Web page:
Also, I was disappointed at how low the rating was for a potentially toxic aluminum product, the deodorant crystal. You can read my review in my blog post about deodorants.
Unfortunately, this site does not seem to have enough staffing to keep up with a lot of products, or to have a scientist actually consider each product as a whole, and the data gap seems too large on many items. So it’s a place we can get SOME information, but I think we should still realize we’re gonna have to educate ourselves to protect ourselves. ~BD
Not everyone can tolerate dairy products, but for those who can, it is a rich source of minerals, protein, and healthy saturated fats IF sourced from healthy animals. Some people groups in Africa thrive on a diet made up nearly entirely of raw milk from their herds.
Change from conventional milk to organic milk. Skim, 1% and 2% milks have thickeners added to them; opt out by choosing whole milk. Homogenization has been linked to arterial plaque; opt out by choosing unhomogenized. Your choice to skim the cream for your coffee, or shake the whole jug before pouring. Raw milk (unpasteurized) from pastured (grassfed) animals is the BEST milk, as it is richest in minerals, enzymes and probiotics. Dungeness Valley Creamery supplies this delicious cow milk to WA state; if you prefer goat milk, search for a local source.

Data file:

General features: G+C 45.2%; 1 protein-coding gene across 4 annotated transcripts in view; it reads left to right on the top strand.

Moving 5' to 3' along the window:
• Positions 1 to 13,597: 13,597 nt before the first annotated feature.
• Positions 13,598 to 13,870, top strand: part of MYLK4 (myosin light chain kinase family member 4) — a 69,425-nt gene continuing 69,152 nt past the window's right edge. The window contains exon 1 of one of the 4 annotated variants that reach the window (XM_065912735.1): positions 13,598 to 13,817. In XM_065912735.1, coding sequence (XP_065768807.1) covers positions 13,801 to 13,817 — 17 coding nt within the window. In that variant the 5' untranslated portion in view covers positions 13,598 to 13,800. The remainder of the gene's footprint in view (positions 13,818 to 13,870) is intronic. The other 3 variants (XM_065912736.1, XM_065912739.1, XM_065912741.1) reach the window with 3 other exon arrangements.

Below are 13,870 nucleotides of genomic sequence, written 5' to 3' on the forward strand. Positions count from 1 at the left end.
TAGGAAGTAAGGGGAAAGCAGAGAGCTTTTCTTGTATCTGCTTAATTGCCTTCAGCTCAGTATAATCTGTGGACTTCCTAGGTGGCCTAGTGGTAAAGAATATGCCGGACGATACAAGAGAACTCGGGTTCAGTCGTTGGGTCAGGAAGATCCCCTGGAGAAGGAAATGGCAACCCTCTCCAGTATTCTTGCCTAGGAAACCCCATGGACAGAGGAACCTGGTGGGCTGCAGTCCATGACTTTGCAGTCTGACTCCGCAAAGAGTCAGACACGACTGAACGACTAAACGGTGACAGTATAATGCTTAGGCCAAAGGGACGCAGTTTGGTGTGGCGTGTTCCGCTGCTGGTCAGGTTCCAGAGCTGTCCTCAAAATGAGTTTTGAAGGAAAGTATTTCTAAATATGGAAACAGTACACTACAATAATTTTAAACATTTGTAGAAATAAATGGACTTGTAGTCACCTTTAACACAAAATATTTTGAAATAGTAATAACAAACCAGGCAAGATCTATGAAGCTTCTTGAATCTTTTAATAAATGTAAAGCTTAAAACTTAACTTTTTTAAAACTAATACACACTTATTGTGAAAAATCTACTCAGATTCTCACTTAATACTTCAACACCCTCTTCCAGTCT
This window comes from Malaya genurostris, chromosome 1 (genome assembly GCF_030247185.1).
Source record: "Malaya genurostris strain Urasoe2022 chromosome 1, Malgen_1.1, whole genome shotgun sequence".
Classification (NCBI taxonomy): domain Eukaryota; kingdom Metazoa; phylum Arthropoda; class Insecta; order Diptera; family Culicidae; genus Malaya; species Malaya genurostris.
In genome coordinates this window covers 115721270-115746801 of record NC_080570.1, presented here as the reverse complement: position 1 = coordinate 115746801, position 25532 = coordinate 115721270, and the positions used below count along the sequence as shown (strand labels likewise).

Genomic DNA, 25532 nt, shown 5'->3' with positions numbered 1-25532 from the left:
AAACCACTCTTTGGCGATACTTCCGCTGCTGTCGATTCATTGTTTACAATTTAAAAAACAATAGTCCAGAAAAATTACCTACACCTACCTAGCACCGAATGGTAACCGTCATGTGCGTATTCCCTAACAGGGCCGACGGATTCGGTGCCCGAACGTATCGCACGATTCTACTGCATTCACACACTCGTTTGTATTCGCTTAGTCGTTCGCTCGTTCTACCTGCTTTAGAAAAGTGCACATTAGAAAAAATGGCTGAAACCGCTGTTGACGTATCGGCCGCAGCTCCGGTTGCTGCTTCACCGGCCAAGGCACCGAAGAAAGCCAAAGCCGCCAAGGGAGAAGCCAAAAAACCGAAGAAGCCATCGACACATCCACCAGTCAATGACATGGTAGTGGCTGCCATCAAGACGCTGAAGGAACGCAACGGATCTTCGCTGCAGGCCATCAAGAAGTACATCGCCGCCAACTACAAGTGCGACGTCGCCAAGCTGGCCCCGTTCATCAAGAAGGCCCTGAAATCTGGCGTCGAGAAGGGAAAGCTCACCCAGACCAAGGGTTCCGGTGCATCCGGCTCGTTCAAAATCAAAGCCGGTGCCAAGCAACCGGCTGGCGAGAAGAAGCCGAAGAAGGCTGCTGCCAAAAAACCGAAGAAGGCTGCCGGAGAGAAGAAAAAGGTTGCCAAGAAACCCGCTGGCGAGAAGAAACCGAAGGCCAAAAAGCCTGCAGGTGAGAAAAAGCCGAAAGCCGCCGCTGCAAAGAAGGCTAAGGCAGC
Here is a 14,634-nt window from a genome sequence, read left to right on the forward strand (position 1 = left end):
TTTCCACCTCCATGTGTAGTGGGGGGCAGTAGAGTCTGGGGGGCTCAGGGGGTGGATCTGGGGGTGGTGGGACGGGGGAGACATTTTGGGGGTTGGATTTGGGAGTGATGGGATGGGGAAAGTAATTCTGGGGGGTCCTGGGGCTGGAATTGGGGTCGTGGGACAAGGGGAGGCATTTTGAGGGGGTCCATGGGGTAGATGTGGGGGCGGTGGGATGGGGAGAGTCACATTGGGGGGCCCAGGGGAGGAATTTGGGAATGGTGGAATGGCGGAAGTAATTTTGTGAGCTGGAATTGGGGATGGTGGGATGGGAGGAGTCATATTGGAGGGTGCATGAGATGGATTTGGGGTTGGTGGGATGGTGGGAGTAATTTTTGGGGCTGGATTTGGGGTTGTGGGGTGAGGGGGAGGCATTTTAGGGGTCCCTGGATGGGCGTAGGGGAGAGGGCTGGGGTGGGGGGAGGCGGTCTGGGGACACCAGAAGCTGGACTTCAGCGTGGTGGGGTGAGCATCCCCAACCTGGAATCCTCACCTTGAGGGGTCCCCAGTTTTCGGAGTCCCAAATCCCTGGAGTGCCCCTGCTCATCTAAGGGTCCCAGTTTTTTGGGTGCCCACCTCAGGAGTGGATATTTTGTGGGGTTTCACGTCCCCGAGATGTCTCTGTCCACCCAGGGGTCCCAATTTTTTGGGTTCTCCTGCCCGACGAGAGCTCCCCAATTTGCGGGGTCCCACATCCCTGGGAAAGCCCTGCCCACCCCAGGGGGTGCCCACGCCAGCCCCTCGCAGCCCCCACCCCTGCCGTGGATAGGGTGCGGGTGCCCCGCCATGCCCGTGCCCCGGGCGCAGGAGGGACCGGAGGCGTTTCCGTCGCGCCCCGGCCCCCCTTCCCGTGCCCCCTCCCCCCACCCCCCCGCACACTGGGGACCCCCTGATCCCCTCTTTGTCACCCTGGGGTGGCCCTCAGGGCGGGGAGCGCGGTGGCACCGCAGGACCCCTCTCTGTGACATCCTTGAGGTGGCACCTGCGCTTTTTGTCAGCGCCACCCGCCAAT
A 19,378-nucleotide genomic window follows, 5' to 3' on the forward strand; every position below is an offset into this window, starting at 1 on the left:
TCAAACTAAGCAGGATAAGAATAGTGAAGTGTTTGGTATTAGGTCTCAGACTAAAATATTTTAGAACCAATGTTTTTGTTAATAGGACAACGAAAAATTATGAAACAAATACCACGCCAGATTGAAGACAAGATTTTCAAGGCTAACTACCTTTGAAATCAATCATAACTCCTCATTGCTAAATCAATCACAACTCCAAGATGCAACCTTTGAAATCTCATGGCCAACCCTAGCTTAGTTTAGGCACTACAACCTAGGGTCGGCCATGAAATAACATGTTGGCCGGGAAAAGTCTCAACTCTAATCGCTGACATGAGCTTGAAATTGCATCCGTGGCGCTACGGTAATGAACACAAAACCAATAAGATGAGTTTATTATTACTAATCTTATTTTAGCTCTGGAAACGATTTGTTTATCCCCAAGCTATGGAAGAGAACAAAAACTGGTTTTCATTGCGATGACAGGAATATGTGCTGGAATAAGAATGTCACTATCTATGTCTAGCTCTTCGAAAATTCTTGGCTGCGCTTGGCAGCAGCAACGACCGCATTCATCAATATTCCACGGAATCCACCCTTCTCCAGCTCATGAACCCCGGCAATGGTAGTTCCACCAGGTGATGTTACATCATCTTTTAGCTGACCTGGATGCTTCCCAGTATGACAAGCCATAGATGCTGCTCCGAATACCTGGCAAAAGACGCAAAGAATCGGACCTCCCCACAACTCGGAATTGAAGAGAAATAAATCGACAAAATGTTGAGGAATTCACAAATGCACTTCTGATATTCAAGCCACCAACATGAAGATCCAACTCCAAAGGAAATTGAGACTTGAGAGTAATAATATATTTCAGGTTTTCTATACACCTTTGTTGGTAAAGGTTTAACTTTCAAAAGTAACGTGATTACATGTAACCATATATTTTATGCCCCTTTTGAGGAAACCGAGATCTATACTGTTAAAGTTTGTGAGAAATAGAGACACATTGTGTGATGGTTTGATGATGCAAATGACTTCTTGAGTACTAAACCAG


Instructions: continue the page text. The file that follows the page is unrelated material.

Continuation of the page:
Change from conventional yogurt, cottage cheese, and kefir, to organic products, or make your own from raw/organic/pastured milk.
Change from conventional butter, sour cream, and cream to organic butter, sour cream, and cream. Conventional butter was listed on a recent “top ten most toxic foods” list, which is not surprising since so many of todays petrochemical toxins settle in the fats of animals. Yet organic butters and cream have been highly revered by healthy indigenous people groups for their health giving properties.
Change from conventional cheese to raw, organic cheese, if you can find it (see notes about raw milk below).